Anyone who walks into Jimmy’s Tap & Barrel hoping a bloke named Jimmy will pour them a beer is in for a surprise. Due to the fact that Jimmy is a dog, his time behind the bar is limited.
Jimmy’s owner, however, is Joel Bateman, the main man behind the Ascot Vale bar and someone with whom local craft beer drinkers are likely to be well acquainted given Joel previously managed the nearby Ascot Vale Cellars, while also working as a rep for Dainton Family Brewery.
Previously the home of Reunion Bar, following a fairly major refurbishment the space was reborn as Jimmy’s Tap & Barrel in February 2017. As the latter part of the name suggests, Jimmy’s attention is well and truly directed towards malts, with equal love shared between craft beer and fine whisky.
The venue features 12 taps pouring a broad range of craft beer. Although the focus may be heavily trained on Australian craft, notable gems from international craft breweries also make an appearance. Their beer fridge also features an impressive lineup that pits local craft breweries against international classics like Saison Dupont and Boon Geuze.
As for the barrel side of the business, spirit lovers have an ample array of distilled offerings to choose from. The range of whisky includes plenty of treats that are rarely seen in Australia. Much like the tap lineup, there’s a host of Australian craft spirits available too, a selection that runs from the increasingly ubiquitous Lark Distillery and Four Pillars through to offerings from many of the county’s smaller producers.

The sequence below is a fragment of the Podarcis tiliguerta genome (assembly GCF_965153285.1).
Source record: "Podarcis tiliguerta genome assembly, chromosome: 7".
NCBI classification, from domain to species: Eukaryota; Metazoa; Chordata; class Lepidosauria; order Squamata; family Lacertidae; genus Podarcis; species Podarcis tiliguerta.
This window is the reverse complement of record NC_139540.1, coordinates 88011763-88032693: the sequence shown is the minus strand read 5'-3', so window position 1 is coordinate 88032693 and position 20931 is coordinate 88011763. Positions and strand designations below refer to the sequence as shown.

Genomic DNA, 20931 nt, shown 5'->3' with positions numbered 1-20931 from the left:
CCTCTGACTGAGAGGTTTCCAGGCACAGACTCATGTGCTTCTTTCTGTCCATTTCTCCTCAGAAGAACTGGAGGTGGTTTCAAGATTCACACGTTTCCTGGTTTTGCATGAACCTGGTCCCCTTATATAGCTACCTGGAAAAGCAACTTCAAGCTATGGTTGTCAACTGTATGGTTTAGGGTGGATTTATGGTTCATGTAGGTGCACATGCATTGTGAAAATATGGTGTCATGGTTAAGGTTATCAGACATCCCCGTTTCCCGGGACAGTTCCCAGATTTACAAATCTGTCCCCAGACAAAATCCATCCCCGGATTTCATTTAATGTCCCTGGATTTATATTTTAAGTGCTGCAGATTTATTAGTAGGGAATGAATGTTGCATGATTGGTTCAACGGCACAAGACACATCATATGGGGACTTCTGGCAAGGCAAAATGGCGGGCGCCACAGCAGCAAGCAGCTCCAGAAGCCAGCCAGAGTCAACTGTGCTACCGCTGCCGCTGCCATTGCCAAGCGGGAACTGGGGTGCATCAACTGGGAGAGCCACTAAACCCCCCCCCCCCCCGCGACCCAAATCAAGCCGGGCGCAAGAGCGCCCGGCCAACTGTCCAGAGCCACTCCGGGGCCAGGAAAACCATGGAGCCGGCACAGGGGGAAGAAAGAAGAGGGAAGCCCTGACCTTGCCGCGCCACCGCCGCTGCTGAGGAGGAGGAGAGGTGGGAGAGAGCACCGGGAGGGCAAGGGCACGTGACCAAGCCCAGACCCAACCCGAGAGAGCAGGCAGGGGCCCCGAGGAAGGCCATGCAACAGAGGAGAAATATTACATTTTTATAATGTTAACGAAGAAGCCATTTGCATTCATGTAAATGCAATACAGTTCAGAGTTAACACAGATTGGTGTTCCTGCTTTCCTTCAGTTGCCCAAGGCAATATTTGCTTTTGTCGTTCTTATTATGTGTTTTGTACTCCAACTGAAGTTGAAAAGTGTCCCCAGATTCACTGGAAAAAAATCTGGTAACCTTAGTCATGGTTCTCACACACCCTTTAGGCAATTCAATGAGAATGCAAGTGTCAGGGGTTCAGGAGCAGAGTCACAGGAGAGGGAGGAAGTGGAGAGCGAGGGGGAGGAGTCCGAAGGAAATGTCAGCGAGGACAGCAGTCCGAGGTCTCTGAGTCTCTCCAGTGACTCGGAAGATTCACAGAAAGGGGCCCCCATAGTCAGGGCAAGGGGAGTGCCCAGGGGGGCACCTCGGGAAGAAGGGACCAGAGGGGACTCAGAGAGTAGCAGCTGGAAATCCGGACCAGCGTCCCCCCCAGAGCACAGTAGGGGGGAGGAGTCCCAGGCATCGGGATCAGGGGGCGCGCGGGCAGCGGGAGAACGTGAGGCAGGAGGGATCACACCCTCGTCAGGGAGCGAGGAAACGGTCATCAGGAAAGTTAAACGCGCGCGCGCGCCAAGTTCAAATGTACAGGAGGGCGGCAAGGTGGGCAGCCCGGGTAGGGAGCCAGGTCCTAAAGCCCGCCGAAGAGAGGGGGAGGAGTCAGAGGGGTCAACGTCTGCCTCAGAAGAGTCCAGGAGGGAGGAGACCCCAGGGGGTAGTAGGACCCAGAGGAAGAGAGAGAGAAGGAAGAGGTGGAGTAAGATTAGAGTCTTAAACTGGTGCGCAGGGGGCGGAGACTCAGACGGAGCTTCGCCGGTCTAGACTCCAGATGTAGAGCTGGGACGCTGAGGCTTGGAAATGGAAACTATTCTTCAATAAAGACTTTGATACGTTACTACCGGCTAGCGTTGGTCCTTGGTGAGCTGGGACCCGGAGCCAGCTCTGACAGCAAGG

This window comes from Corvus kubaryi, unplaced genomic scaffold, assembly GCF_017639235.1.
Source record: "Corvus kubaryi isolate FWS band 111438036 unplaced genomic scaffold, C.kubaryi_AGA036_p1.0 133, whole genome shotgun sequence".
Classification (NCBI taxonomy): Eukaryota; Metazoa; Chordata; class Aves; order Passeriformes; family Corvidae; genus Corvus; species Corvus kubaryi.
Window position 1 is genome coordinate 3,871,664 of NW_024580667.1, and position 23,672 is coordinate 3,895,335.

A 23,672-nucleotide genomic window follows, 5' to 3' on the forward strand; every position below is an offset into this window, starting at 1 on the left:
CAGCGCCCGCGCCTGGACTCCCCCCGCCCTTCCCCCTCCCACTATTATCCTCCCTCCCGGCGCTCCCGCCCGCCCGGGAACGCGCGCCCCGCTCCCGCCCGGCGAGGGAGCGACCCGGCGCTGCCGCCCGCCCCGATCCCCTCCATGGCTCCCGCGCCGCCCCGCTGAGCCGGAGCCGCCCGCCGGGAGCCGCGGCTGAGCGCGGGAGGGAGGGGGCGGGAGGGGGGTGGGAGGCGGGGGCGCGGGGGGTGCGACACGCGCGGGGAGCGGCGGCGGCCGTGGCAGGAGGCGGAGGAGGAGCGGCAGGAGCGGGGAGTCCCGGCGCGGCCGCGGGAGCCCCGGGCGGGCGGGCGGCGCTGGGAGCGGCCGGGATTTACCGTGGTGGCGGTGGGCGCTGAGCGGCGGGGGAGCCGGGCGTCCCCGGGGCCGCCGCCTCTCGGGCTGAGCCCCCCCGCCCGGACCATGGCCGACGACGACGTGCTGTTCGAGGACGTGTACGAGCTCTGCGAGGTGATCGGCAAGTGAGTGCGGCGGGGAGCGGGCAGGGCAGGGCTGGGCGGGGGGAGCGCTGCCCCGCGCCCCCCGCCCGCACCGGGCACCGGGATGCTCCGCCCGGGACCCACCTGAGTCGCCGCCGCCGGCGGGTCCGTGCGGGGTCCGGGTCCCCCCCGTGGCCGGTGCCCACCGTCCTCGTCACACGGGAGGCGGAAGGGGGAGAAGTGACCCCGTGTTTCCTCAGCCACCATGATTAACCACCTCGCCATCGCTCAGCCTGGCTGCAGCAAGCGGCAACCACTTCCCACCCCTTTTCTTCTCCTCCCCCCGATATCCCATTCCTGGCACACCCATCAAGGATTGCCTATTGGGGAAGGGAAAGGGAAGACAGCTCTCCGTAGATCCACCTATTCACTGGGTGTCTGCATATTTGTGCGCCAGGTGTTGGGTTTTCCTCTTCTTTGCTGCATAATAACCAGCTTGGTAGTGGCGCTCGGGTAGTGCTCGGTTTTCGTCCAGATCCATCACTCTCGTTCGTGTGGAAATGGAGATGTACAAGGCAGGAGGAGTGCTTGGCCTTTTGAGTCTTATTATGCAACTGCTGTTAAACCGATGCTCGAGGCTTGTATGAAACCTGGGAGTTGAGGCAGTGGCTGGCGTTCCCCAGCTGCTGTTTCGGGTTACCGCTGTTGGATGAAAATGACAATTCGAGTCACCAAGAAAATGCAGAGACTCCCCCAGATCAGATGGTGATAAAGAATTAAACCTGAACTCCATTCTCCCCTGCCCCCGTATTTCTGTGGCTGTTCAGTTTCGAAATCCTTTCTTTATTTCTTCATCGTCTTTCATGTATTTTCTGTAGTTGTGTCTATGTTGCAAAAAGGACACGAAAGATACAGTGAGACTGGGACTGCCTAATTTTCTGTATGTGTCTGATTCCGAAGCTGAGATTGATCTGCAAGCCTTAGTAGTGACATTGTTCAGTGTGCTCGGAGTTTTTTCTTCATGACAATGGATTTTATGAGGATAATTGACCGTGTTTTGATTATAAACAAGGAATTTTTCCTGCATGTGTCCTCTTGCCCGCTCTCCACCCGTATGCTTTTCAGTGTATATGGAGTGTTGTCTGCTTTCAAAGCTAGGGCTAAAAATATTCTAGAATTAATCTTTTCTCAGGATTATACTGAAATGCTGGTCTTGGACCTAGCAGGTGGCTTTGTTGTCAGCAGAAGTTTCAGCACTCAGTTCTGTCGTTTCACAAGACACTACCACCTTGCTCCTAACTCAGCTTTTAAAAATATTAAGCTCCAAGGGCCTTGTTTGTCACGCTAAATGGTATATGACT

Only five kilometres from Melbourne's CBD, Ascot Vale is a fast-changing suburb. While the area is reasonably filled with quiet residential streets, more recently it’s becoming increasingly known for its cafes and restaurants. Yet, the main shopping district on Union Road has for some time been lacking when it comes to bars, making Jimmy’s a welcome addition.
Those hoping to spend an afternoon there needn’t look much further than Sundays, when local musicians grace the stage most weeks. Adding to the bar’s casual vibe is the house rule allowing people to bring in their own food. While that does mean there’s no kitchen, the takeaway options of Union Road are plentiful and always improving.
The bar’s roof height front windows mean the front of the bar is constantly filled with light during the day, while the closeness of some of the tables and barstools help create a vibe that the bar is a local hangout first and foremost – with the added bonus of putting quality booze front and centre.
Such a layout is likely no accident. Before opening, one of Joel’s main goals for Jimmy’s was that it would become a hub where the local community would come and enjoy themselves, a place that would be just as well known for its relaxed attitude and friendly staff as it is for the drinks it pours.
Only a few weeks into opening, that hope was quickly realised with Jimmy’s attracting a devoted crew of regulars, most of whom live locally and were clearly in need of a place where they could get their crafty fix. That there's not much else like it in the surrounding suburbs gives the bar a rather broader pool of "locals" to win over, meaning Jimmy is likely to be joined by plenty more wanting to be Joel's best friend.